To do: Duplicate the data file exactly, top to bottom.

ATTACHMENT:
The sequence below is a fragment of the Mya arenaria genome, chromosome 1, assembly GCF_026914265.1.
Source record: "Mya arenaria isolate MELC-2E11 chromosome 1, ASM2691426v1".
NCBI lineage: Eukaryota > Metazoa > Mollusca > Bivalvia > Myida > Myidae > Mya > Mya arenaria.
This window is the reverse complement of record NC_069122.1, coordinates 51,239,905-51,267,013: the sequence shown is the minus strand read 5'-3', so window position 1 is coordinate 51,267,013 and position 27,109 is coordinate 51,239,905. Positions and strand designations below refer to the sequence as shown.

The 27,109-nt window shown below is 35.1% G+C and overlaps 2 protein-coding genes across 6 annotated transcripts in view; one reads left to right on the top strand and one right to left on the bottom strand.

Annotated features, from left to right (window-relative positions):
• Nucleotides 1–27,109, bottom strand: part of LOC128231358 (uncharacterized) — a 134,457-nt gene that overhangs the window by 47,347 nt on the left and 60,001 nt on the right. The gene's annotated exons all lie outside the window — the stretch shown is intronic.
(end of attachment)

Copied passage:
The sequence below is a fragment of the Mya arenaria genome, chromosome 1, assembly GCF_026914265.1.
Source record: "Mya arenaria isolate MELC-2E11 chromosome 1, ASM2691426v1".
NCBI lineage: Eukaryota > Metazoa > Mollusca > Bivalvia > Myida > Myidae > Mya > Mya arenaria.
This window is the reverse complement of record NC_069122.1, coordinates 51,239,905-51,267,013: the sequence shown is the minus strand read 5'-3', so window position 1 is coordinate 51,267,013 and position 27,109 is coordinate 51,239,905. Positions and strand designations below refer to the sequence as shown.

The 27,109-nt window shown below is 35.1% G+C and overlaps 2 protein-coding genes across 6 annotated transcripts in view; one reads left to right on the top strand and one right to left on the bottom strand.

Annotated features, from left to right (window-relative positions):
• Nucleotides 1–27,109, bottom strand: part of LOC128231358 (uncharacterized) — a 134,457-nt gene that overhangs the window by 47,347 nt on the left and 60,001 nt on the right. The gene's annotated exons all lie outside the window — the stretch shown is intronic.